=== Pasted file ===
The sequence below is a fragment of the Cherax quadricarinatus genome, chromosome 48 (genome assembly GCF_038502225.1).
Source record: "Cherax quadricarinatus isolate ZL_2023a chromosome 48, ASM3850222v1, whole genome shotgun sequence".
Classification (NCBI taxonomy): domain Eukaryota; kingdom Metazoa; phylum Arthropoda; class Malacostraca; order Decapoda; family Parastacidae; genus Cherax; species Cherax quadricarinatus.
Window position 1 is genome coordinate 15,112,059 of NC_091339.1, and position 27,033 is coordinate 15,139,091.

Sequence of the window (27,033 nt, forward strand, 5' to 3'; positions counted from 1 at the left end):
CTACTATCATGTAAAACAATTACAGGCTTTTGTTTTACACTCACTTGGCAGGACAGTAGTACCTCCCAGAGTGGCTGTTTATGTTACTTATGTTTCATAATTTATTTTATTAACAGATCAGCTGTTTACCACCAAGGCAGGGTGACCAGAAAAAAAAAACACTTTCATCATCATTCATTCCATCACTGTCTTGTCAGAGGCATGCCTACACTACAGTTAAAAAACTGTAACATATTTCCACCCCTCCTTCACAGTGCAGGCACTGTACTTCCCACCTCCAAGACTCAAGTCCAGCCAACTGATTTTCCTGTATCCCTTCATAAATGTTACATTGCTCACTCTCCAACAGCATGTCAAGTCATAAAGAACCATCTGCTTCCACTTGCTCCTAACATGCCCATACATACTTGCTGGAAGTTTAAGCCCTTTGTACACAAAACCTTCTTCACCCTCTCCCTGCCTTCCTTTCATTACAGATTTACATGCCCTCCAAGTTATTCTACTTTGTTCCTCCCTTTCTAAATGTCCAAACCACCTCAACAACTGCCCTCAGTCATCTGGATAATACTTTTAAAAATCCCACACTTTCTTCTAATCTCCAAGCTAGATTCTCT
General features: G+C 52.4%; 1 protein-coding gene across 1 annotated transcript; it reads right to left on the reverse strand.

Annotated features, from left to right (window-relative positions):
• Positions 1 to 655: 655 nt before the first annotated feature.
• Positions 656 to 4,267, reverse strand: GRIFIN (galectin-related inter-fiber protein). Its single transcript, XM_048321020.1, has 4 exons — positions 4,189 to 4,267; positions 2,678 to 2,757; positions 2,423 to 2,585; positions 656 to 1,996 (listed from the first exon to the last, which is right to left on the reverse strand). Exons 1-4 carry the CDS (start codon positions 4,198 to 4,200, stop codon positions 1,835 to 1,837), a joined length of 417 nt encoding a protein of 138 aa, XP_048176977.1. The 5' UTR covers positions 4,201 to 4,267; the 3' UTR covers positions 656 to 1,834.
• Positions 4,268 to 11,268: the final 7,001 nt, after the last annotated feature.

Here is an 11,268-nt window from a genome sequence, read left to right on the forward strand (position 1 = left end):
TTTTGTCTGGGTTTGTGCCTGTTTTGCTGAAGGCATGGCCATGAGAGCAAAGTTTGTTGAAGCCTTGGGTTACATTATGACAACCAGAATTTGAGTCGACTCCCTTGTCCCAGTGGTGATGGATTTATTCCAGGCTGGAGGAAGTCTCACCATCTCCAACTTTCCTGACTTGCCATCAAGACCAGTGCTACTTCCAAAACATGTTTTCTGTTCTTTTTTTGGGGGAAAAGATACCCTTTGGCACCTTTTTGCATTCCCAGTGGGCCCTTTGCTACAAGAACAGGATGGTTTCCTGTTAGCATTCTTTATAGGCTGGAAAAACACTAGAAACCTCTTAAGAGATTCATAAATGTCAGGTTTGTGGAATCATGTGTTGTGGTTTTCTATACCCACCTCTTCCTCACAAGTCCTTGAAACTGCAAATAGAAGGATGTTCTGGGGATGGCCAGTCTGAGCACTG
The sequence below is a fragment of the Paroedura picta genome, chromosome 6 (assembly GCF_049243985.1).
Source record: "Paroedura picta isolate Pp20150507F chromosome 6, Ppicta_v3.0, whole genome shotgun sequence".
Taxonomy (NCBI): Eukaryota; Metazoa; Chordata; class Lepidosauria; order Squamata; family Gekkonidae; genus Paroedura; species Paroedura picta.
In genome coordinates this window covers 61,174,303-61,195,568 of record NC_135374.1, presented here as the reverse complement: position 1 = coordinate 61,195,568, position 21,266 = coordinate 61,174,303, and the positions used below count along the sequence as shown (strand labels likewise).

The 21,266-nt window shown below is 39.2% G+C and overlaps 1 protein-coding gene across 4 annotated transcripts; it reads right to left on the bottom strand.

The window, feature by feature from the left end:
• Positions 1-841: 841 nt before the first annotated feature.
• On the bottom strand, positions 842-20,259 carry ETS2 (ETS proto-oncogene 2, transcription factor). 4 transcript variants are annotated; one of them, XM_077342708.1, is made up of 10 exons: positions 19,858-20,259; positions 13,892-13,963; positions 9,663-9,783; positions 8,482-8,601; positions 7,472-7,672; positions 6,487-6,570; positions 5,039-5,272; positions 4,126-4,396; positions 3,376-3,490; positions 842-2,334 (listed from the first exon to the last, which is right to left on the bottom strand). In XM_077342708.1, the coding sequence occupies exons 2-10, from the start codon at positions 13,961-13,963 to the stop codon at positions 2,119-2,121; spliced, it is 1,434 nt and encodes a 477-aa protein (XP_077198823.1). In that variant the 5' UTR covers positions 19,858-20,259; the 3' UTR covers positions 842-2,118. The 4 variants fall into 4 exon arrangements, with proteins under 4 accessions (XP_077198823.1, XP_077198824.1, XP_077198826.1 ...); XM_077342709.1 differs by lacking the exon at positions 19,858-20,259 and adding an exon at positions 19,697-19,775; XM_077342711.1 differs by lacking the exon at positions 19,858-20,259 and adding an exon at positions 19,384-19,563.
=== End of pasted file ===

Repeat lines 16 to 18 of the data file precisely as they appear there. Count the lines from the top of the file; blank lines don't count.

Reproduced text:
Taxonomy (NCBI): Eukaryota; Metazoa; Chordata; class Lepidosauria; order Squamata; family Gekkonidae; genus Paroedura; species Paroedura picta.
In genome coordinates this window covers 61,174,303-61,195,568 of record NC_135374.1, presented here as the reverse complement: position 1 = coordinate 61,195,568, position 21,266 = coordinate 61,174,303, and the positions used below count along the sequence as shown (strand labels likewise).

The 21,266-nt window shown below is 39.2% G+C and overlaps 1 protein-coding gene across 4 annotated transcripts; it reads right to left on the bottom strand.